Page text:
"The emergence of the pop-up store echoes the kind of impulsive interaction/immersion that many consumers have come to expect via their explorations of brands on the internet. For a long time we were trying to figure out how to bring the physicality of retail space into a virtual paradigm. Now it seems there has been reverse flow of bringing some of what we have learned about interactivity, but also ephemeral branded experiences to the physical world. What is a pop-up store, but a microsite writ large? Funny that 'pop-up' means something terrible on the web and something interesting in whimsical IRL."
— Jamie Monberg, Interactive Director at Hornall Anderson
Following is an article published today in the Economist noting Hornall Anderson's recent partnering with the Westfield Group to create custom pop-up stores.
Gone tomorrow: The spread of pop-up retailing
Jul 23rd 2009 | NEW YORK
(From The Economist print edition)
A surprising shopping experience is becoming mainstream.
“Now you see it, now you don’t” could be the slogan for American retailing these days. Even some of the most mainstream brands, like Circuit City and Linens ’n Things, have shut their doors. But a trend called pop-up stores makes sudden disappearance part of the appeal. Pop-ups arrive unannounced in empty storefronts or public spaces and leave just as quickly. Their aim, says Eduardo Braniff of Imagination USA, which does “experiential” marketing, is to “intervene in a consumer’s life” and take people by surprise.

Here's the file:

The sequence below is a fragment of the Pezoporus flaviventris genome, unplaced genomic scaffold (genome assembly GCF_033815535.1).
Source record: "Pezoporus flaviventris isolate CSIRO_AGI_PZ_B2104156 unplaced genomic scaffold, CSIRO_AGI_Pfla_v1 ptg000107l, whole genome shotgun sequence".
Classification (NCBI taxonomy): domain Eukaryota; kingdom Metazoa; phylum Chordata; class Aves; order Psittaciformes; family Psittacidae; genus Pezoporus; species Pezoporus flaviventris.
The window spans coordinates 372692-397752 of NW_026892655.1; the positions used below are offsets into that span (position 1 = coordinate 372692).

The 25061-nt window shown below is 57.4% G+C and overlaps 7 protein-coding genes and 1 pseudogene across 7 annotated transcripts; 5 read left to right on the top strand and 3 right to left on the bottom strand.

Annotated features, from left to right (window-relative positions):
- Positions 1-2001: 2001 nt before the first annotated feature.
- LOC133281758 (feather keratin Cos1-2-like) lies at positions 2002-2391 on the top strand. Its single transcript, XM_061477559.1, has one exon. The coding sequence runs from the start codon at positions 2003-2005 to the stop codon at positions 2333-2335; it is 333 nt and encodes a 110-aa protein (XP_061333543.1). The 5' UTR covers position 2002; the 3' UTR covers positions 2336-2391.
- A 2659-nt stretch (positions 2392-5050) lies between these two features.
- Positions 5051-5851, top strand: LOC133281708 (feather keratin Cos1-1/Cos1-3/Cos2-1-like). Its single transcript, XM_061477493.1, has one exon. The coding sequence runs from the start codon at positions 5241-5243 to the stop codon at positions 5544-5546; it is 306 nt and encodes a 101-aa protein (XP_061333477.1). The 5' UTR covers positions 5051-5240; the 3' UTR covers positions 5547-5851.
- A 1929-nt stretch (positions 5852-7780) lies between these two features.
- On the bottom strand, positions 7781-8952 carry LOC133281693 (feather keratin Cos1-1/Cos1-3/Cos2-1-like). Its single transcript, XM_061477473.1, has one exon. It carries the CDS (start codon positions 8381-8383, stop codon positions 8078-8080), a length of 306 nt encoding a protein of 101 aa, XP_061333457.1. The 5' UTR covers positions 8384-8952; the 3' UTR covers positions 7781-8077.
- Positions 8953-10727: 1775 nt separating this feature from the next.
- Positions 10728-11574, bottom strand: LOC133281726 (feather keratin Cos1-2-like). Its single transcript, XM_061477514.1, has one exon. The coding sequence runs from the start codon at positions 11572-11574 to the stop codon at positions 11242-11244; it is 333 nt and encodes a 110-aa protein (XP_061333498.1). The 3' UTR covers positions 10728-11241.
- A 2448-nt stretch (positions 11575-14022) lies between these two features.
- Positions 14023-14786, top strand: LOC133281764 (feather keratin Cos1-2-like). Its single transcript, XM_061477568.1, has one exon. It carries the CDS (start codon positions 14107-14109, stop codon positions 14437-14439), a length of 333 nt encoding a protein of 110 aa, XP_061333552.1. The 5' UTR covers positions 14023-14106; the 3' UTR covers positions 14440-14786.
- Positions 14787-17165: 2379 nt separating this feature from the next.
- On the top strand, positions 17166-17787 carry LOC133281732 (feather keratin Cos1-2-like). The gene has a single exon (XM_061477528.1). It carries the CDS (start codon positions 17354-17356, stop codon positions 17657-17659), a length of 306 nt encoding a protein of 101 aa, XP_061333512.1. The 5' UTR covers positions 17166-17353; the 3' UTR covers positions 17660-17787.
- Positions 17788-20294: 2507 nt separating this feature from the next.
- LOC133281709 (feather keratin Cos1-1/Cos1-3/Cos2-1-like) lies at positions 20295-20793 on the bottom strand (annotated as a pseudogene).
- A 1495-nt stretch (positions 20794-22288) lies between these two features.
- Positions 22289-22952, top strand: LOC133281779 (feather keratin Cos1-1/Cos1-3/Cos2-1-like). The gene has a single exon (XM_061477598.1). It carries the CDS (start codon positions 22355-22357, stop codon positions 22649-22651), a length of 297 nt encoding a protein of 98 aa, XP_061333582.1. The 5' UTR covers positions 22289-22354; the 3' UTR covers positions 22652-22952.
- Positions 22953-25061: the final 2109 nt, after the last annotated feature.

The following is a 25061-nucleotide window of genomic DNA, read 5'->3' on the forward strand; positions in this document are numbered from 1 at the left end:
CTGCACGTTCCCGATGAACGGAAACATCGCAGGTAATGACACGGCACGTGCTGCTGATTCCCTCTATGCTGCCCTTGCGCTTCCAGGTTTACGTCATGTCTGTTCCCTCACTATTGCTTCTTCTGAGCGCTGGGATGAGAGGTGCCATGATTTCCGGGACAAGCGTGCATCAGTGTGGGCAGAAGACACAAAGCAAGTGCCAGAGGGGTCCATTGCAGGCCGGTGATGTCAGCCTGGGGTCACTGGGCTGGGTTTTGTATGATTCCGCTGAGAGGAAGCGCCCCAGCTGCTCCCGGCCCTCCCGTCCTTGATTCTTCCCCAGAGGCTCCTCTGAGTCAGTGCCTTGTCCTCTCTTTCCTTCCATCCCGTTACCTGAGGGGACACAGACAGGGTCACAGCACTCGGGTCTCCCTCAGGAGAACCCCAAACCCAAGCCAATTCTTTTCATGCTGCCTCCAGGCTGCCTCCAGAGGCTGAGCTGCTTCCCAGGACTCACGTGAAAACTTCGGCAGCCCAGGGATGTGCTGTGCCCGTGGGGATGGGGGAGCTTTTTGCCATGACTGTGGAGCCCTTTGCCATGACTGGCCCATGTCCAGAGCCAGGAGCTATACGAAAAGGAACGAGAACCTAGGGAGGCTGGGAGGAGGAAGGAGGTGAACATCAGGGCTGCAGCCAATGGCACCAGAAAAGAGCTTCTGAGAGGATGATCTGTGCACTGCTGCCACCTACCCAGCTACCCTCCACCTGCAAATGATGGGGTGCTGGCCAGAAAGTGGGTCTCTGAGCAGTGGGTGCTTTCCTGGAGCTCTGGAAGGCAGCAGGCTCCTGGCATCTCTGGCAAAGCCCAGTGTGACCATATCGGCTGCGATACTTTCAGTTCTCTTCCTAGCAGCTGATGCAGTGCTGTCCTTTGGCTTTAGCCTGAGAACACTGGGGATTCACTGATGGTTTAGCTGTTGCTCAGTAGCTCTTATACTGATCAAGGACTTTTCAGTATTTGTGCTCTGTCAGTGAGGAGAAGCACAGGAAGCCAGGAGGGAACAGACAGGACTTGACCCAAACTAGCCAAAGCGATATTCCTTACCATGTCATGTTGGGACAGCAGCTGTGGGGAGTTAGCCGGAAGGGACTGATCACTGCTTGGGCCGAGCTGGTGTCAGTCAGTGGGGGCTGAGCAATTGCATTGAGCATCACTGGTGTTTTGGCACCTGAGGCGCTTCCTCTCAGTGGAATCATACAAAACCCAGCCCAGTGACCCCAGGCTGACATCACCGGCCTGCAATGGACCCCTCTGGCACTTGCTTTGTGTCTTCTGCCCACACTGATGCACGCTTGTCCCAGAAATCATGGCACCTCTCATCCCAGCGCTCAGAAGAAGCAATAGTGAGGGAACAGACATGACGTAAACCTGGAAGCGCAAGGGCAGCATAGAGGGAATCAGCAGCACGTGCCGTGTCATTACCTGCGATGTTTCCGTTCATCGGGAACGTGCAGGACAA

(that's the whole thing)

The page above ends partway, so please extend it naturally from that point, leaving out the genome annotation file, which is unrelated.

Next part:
Given that eliciting shock is a prime goal of pop-ups, the more unpredictable the location, the better. Target, a national retailer, launched a pop-up “bazaar” in May in an abandoned museum, selling cheap items from its spring and summer collections. It lasted only three days. Boats, crates, buses and churches have been used for pop-ups too.
The cost of pop-ups varies between $100,000 and $600,000 a month, according to Melissa Spiegelman of Destination Media Group. For companies looking to make a splash, it can be money well spent. Pop-ups tend to attract media attention as well as consumers—sometimes more than a television commercial or full-page newspaper advert could.
Although pop-ups have been used as a marketing tool for more than five years, the weak property market makes them even more popular. Daffy’s, a discount retailer not usually known for its choice zip code, opened a pop-up in Manhattan’s chic West Village this week on the ground floor of an apartment building that had been tenantless. Hermes, Gucci and Brooks Brothers, all luxury retailers, have opened temporary shops in East Hampton this summer. Their leases are only a few months long, just enough to ride out the peak season.
Jack Anderson, of Hornall Anderson, a branding agency, hopes that pop-ups will revive the home of American consumerism: the mall. General Growth Properties, the second-largest American mall company, filed for bankruptcy this year, and other malls are struggling to survive. Hornall Anderson has been hired by the Westfield Group, which owns 119 shopping centres around the world, to find a way to win back brands and customers. The firm plans to use pop-ups to make shopping an unpredictable experience every month. The mall, it is hoped, will not disappear as quickly as most pop-ups do.